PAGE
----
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Pandeosingh v. American Medical Response, Inc.

United States District Court, D. Colorado

February 2, 2016




This matter is before the court on “Plaintiff’s Motion for Sanctions” [Doc. No. 124] (“Mot.”) filed April 22, 2015. Defendants American Medical Response, Inc. (“AMR”), Global Medical Response, Inc. (“GMR”) and Emergency Medical Services Corp. (“EMSC”) (collectively “Defendants”) filed “Defendant’s (sic) Opposition to Plaintiff’s Motion for Sanctions” [Doc. No. 130] (“Resp.”) on May 19, 2015 and Plaintiff filed her “Plaintiff’s Reply in Support of Motion for Sanctions” [Doc. No. 131] (“Reply”) on June 2, 2015.

Plaintiff seeks an order from this court awarding sanctions pursuant to Federal Rule of Civil Procedure 37(b) against Defendants in the form of default judgment in her favor, or in the alternative, unspecified adverse inferences for Defendants’ alleged continued obstruction of discovery and spoliation of evidence. Plaintiff attributes three general failures in the discovery process to Defendants as grounds for the request: 1) failure or delay in obtaining the complete contract between non-parties Global Medical Response Trinidad and Tobago (“GMRTT”)[1] and the Trinidadian Ministry of Health (“MOH”); 2) delay in producing financial documents of related parties and non-parties relevant to the litigation; and, 3) failure to provide adequate information about non-party GMRTT’s electronic failure on November 10, 2008 that may have affected the email and documents retained by GMRTT. Plaintiff argues that “[t]he totality of the record demonstrates Defendants’ discovery abuses were willful and in bad faith, ” thus justifying the relief it seeks. (Mot. at 1-2.)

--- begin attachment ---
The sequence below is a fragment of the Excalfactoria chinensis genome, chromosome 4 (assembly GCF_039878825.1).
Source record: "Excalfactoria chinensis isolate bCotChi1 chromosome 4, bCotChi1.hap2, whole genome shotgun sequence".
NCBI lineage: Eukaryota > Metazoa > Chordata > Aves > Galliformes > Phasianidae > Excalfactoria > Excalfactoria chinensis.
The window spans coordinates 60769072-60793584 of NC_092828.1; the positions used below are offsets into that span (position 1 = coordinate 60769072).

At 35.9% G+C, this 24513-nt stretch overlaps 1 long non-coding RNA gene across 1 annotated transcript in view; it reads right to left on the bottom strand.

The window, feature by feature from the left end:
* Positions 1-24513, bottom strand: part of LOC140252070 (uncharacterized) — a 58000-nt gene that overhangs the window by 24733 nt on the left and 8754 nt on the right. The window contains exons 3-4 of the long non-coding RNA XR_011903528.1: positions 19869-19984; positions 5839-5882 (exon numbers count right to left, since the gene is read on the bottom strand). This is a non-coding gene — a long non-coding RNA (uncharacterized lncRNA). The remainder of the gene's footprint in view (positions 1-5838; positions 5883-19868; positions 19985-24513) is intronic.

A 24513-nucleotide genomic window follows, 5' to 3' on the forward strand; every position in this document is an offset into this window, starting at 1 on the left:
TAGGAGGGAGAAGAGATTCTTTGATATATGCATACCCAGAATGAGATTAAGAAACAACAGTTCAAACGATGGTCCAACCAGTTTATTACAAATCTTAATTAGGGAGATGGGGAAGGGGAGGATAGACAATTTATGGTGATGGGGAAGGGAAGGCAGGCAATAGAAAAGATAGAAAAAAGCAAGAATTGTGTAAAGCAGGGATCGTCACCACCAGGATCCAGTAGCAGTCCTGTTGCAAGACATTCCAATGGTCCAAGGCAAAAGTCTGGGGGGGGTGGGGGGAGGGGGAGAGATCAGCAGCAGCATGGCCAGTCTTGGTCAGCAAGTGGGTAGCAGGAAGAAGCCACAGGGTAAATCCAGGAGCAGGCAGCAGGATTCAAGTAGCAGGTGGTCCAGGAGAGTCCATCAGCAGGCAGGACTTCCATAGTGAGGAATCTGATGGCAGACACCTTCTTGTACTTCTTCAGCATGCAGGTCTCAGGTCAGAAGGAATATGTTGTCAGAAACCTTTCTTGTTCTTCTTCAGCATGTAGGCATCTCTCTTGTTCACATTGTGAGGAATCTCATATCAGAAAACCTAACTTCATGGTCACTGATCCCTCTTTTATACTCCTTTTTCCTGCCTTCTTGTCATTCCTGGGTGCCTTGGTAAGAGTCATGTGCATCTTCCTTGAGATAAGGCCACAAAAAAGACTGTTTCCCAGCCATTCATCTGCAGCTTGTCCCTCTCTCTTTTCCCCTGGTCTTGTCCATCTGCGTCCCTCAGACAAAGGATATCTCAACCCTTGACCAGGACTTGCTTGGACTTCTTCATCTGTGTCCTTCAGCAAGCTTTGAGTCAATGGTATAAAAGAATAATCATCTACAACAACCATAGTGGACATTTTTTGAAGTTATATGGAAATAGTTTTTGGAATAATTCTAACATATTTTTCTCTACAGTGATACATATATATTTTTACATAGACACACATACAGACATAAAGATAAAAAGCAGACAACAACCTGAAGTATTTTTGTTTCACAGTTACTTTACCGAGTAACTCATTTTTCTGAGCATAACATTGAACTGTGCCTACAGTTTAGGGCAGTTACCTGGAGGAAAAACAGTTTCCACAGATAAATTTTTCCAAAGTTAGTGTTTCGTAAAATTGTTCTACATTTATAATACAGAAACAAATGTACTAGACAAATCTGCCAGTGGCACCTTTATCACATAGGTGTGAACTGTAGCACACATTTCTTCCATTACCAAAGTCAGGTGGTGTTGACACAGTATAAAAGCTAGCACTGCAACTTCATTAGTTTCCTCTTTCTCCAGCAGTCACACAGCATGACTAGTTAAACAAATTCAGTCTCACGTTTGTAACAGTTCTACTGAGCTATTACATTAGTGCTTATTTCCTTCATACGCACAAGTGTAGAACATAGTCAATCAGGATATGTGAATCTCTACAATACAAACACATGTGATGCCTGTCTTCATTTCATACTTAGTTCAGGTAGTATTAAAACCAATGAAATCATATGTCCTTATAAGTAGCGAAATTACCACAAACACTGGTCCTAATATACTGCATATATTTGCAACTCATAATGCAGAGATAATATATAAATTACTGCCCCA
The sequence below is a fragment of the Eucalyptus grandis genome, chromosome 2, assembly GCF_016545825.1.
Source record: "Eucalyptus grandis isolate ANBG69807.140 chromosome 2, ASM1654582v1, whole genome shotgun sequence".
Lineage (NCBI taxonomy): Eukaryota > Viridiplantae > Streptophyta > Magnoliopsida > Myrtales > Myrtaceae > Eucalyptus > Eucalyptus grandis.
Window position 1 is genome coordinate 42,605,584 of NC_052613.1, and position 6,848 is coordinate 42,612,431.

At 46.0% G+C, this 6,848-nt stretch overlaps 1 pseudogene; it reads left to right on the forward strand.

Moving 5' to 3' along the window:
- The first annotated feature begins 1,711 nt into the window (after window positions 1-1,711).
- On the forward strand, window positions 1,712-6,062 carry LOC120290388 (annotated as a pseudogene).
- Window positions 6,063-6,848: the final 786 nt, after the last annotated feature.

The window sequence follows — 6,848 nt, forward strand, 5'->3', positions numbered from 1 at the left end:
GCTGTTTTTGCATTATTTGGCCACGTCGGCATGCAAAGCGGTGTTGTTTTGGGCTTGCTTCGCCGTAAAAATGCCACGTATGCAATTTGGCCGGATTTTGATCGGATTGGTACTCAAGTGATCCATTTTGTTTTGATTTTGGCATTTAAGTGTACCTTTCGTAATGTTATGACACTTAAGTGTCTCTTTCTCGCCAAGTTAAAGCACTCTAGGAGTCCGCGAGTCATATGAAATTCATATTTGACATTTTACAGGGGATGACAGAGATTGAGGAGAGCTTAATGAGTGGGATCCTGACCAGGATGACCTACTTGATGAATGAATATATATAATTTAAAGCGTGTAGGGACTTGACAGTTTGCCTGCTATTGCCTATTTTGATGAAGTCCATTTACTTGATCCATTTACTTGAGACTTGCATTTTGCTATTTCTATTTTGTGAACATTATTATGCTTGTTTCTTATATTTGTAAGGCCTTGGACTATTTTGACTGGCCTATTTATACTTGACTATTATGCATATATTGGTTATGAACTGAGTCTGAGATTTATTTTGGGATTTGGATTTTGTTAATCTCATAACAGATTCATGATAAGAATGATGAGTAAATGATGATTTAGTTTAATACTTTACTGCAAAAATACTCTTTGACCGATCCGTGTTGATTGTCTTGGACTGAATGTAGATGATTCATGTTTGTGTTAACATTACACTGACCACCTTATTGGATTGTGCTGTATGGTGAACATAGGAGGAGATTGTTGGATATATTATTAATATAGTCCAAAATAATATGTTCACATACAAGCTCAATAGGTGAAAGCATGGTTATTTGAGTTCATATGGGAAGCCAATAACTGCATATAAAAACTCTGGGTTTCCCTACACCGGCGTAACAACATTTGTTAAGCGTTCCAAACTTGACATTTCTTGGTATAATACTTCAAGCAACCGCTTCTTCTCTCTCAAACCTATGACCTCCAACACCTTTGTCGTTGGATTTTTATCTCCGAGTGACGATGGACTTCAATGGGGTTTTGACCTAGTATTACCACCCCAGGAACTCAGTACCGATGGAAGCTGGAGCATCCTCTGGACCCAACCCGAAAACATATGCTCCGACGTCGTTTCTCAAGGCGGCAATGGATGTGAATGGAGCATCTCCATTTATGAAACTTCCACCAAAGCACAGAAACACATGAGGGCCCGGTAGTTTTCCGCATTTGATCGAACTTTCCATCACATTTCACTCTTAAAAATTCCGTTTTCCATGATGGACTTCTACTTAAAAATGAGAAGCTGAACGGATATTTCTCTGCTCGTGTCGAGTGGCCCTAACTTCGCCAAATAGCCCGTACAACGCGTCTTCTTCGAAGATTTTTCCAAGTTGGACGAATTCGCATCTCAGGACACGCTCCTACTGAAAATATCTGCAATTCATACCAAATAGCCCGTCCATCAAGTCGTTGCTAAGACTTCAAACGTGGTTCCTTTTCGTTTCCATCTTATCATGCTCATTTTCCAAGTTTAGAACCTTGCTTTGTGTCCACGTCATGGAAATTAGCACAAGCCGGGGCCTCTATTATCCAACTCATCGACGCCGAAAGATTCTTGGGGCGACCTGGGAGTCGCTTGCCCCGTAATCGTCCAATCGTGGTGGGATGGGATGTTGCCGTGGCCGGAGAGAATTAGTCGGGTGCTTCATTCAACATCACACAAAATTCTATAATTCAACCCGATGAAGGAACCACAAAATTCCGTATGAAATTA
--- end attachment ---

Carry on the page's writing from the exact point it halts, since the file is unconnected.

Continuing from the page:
This court has previously set forth the circuitous path taken by the parties prior to arriving before the District Court for the District of Colorado. (See Order dated October 20, 2014 at 1-2.) As noted by this court, while the case was pending in New York, the parties actively argued and fought over even the simplest discovery requests. This repeated squabbling resulted in an award of costs imposed against Defendants by Magistrate Judge Reyes and upheld by Senior District Judge Block because Defendants “repeatedly failed to comply with [Magistrate Judge Reyes’] orders in a manner that warrants the award of costs.” (Id. at 3, quoting from the Order of Judge Block.) This court adopted the sanctions imposed by Magistrate Judge Reyes and affirmed by Senior District Judge Block, stating

[t]he sanctions award was based on a finding, essentially, that the parties before the court “could” obtain the relevant discovery requested by the Plaintiff, but instead were actively and willfully choosing not to produce the documents.

Id. at 6. Important to this motion, this court also held, “[t]o the extent the Plaintiff is seeking further sanctions with respect to the behavior in New York, that motion will be denied.” Id.

Subsequent to that ruling, this court granted several more of Plaintiff’s discovery requests and imposed costs on Defendants where appropriate. (See Doc. Nos. 77, 78, 99 and 114.) On February 12, 2015, a hearing was convened to resolve all outstanding discovery issues and specifically addressed Plaintiff’s Motion to Compel Production of Documents on Defendants’ Amended Privilege Log [Doc. No. 100], Plaintiff’s Motion to Grant Her Motion to Compel Documents on Defendants’ Amended Privilege Log as Unopposed [Doc. No. 107] and Plaintiff’s Refiled Motion to Compel [Doc. No. 109]. Each of the three motions was granted in part.